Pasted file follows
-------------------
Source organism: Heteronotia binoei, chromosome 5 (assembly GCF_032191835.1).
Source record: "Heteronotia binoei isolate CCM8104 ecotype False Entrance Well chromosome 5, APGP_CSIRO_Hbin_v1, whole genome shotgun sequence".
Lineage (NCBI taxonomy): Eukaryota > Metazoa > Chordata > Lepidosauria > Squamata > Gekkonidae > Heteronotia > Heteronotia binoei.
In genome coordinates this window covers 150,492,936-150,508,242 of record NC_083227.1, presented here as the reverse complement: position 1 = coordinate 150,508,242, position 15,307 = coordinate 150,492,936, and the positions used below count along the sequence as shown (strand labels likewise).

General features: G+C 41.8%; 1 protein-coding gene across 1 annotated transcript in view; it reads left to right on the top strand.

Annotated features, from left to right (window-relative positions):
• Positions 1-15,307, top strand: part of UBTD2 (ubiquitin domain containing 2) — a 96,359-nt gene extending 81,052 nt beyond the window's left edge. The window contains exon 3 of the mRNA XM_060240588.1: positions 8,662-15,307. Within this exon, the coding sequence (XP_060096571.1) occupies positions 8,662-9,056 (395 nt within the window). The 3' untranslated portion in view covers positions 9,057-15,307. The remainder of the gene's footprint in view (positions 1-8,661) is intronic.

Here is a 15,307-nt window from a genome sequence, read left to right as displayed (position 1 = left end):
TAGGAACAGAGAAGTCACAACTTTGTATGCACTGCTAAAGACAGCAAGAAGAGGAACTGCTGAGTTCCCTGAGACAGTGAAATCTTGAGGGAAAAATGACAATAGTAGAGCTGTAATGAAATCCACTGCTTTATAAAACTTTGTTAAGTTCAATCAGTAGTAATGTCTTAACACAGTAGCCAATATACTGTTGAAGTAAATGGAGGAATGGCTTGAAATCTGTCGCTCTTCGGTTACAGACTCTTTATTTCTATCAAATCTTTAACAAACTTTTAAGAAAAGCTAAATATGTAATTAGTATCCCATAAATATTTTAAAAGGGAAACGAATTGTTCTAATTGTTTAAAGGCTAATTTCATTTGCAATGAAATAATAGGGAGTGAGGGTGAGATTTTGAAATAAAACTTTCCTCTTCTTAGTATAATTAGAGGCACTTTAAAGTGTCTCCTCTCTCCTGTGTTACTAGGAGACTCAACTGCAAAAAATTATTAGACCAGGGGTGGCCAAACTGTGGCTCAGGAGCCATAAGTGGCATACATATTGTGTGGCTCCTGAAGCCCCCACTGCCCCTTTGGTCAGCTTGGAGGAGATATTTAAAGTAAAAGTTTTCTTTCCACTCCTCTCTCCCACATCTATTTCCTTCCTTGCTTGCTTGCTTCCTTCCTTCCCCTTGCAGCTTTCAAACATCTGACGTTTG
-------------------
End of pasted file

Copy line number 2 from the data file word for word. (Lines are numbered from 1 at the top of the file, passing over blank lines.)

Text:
Source record: "Heteronotia binoei isolate CCM8104 ecotype False Entrance Well chromosome 5, APGP_CSIRO_Hbin_v1, whole genome shotgun sequence".